Bailenson consults pro bono on Virtual Reality policy for government agencies including the State Department, the US Senate, Congress, the California Supreme Court, the Federal Communication Committee, the U.S. Army, Navy, and Air Force, the Department of Defense, the Department of Energy, the National Research Council, and the National Institutes of Health.

    His first book Infinite Reality, co-authored with Jim Blascovich, emerged as an Amazon Best-seller eight years after its initial publication, and was quoted by the U.S. Supreme Court. His new book, Experience on Demand, was reviewed by The New York Times, The Wall Street Journal, The Washington Post, Nature, and The Times of London, and was an Amazon Best-seller.

    He has written opinion pieces for Harvard Business Review, The Washington Post, The Wall Street Journal, CNN, PBS NewsHour, Wired, National Geographic, Slate, The San Francisco Chronicle, and The Chronicle of Higher Education, and has produced or directed six Virtual Reality documentary experiences which were official selections at the Tribeca Film Festival. His lab’s research has exhibited publicly at museums and aquariums, including a permanent installation at the San Jose Tech Museum.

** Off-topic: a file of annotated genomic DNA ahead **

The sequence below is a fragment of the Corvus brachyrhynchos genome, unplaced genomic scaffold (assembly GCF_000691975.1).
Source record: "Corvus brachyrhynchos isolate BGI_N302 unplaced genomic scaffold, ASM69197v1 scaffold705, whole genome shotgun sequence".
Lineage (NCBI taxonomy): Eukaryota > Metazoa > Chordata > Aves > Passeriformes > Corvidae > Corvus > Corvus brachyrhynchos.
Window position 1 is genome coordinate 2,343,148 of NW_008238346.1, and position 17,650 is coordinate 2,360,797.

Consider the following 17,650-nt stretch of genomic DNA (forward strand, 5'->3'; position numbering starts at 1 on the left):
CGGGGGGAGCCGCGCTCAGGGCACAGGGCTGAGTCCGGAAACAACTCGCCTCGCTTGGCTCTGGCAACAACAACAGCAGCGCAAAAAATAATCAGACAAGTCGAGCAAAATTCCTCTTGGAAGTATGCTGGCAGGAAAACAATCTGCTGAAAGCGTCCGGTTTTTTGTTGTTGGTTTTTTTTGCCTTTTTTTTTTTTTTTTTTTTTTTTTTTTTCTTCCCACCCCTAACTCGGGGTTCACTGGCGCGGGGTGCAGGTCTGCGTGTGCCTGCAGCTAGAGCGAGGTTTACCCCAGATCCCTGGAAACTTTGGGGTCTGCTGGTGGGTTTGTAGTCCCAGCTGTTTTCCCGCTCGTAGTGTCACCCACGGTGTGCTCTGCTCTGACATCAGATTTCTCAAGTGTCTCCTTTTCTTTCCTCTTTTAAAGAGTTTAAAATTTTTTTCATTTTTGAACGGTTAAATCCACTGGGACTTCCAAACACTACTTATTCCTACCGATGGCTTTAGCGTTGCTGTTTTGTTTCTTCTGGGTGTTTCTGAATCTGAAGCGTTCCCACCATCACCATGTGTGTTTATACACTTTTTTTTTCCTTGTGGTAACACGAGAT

• Andrew Bauer

    Andrew Bauer

    Associate Professor of Anthropology

    BioAndrew Bauer is an anthropological archaeologist whose research and teaching interests broadly focus on the archaeology of human-environment relations, including the socio-politics of land use and both symbolic and material aspects of producing spaces, places, and landscapes. Andrew's primary research is based in South India, where he co-directs fieldwork investigating the relationships between landscape history, cultural practices, and institutionalized forms of social inequalities and difference during the region’s Neolithic, Iron Age, Early Historic, and Medieval periods. As an extension of his archaeological work he is also interested in the intersections of landscape histories and modern framings of nature that relate to conservation politics and climate change.